Sp. Pl. 2: 956. 1753.
Stems terete, becoming coarsely fluted when old, densely hairy. Leaves not pungent, densely soft-hairy; stipules linear-setaceous, 3–5 × 0.5 mm, eglandular; petiole glandular, glands small, emergent protuberances; blade roughly symmetric, 4–10 (–13) × 1.5–4 (–6) cm, unlobed to rarely obscurely 3–5-lobed, middle lobe much longer than lateral lobes, margins entire; abaxial fine veins prominently raised, abaxial nectaries absent or sometimes present near leaf margins. Floral bracts obscure, ovatelanceolate, 1–2 × 0.5–1 mm, margins entire, eglandular. Flowers: floral-tube absent; sepals green-white, 5–6 × 2–3 mm; petals white, 4–5 × 1–1.5 mm; corona filament whorls 2, outer filaments white basally, yellow apically, filiform, terete, clavate, 3–5 mm. Berries dark blue, globose, 5–8 × 5–8 mm.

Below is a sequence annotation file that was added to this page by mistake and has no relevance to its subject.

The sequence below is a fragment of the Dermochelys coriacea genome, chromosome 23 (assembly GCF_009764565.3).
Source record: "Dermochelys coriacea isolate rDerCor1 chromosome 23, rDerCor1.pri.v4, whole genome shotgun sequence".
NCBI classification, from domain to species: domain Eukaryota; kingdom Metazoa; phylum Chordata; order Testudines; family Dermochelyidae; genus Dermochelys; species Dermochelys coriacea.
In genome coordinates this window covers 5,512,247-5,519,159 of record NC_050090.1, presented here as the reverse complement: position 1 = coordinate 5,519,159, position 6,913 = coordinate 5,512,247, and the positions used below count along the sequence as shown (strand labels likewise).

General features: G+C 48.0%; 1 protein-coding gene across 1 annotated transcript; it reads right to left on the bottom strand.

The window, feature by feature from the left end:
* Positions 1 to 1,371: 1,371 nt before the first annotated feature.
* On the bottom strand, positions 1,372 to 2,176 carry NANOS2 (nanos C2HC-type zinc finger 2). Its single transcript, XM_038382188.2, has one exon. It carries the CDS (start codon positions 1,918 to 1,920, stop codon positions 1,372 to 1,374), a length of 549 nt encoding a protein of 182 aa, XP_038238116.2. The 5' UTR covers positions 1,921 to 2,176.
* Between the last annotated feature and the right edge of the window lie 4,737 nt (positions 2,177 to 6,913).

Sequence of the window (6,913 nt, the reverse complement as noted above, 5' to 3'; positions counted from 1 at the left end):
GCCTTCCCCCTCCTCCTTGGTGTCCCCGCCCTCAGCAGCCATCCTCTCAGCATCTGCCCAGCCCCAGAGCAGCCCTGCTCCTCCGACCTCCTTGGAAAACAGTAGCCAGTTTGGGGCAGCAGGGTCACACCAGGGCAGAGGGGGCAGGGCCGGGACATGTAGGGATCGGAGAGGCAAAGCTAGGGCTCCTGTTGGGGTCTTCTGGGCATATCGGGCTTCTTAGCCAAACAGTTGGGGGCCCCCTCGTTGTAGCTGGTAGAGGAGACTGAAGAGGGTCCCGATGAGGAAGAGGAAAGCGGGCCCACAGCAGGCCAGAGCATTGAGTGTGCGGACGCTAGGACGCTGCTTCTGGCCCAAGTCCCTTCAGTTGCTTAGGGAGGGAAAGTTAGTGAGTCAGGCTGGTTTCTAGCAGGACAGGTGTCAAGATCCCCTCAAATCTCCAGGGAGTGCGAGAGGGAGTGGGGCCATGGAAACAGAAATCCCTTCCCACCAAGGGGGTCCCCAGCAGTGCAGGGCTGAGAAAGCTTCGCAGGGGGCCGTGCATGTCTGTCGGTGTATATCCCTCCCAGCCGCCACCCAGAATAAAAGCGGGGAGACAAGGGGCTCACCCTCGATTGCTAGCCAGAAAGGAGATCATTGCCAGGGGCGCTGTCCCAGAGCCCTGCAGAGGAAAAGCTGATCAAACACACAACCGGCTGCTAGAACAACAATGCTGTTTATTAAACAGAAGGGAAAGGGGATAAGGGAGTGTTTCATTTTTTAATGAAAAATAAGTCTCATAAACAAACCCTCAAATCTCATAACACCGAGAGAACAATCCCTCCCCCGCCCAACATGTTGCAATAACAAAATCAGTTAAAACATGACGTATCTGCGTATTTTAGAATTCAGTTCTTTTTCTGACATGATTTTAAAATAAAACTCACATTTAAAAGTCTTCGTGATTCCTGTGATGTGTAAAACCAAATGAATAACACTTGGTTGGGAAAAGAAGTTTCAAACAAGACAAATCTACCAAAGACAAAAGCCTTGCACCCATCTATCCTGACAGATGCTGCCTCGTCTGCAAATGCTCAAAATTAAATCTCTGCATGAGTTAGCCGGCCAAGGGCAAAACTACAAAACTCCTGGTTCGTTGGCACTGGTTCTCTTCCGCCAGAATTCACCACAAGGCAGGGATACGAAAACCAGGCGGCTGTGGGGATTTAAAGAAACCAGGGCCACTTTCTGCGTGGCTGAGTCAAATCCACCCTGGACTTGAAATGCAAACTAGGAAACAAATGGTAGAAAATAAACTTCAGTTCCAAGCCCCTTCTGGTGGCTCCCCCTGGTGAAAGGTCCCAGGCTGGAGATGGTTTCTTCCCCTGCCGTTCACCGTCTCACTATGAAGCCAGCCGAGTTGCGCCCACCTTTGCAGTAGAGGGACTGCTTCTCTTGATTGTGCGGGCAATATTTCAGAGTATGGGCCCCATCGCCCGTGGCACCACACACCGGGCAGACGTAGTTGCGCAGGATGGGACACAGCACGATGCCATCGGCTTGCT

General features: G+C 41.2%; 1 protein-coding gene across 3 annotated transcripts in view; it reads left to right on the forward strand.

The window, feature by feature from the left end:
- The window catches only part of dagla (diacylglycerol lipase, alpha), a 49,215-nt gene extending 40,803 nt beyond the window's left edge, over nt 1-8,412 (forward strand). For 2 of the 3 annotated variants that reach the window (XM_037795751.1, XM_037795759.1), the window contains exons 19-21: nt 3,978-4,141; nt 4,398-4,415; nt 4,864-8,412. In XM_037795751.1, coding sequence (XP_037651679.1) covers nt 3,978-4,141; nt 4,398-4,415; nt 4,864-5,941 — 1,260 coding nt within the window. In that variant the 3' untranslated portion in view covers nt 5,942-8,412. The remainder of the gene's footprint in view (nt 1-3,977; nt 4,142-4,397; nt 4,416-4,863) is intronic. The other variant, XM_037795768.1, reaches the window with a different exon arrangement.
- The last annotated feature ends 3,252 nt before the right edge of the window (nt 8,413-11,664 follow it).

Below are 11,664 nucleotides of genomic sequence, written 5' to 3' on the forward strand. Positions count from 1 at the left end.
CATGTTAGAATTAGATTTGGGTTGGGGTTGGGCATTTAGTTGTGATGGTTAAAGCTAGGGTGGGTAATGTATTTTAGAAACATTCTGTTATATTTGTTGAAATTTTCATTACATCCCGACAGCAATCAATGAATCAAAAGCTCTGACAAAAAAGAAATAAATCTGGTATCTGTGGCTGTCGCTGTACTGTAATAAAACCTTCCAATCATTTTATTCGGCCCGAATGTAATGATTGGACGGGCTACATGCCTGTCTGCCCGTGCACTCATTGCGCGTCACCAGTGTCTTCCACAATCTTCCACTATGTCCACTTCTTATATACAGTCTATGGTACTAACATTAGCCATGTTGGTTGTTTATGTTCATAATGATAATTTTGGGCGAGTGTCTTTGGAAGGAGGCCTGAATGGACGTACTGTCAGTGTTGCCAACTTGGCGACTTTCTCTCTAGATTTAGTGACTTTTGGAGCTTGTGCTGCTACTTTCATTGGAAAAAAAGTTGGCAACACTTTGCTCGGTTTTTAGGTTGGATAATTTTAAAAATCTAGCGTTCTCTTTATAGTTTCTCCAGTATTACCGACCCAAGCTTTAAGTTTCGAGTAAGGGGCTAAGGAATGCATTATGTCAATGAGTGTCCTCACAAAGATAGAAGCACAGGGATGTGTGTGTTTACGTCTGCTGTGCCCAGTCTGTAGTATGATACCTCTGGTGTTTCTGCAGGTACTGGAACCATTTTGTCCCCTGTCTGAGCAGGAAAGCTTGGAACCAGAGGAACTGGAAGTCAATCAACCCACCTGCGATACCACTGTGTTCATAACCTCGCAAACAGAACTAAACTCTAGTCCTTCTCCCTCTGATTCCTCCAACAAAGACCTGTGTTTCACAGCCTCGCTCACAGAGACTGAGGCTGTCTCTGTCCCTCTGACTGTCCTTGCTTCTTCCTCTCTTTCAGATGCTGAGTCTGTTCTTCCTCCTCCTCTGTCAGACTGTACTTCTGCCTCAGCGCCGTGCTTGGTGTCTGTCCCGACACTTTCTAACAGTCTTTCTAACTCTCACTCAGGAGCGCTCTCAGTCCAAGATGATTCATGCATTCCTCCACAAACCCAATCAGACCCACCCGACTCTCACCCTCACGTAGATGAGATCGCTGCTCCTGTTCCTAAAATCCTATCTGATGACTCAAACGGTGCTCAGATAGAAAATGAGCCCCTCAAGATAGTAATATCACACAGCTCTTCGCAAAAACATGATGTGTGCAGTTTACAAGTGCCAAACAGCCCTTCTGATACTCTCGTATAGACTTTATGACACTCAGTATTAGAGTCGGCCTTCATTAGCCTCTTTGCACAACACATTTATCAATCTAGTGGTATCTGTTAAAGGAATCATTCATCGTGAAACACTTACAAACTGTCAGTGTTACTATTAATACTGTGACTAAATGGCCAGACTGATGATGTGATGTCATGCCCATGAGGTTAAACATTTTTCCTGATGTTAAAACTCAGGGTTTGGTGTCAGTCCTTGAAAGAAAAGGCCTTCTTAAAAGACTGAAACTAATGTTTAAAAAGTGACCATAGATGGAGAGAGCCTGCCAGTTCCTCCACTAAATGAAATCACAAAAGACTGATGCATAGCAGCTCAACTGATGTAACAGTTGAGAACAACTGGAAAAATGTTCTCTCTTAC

Phenology: Flowering Nov–Mar.
Habitat: Tropical woodlands primarily over coral-reef limestone, 0–10 m
Fla., West Indies (Bahamas), West Indies (Cuba), West Indies (Hispaniola), West Indies (Puerto Rico)
Passiflora multiflora can produce hundreds to thousands of flowers at once, often in several fragrant flushes per season. It has perhaps the smallest flowers of any passionflower, and the androgynophore is nearly absent. A glabrous form of this otherwise densely hairy species has been collected outside the flora area.
Passiflora miniata Vanderplank (often misidentified as P. coccinea Aublet) will key to P. multiflora based upon superficial similarity of their leaves. However, P. miniata has serrated leaf margins and large, red flowers.
Passiflora multiflora is listed as endangered in Florida.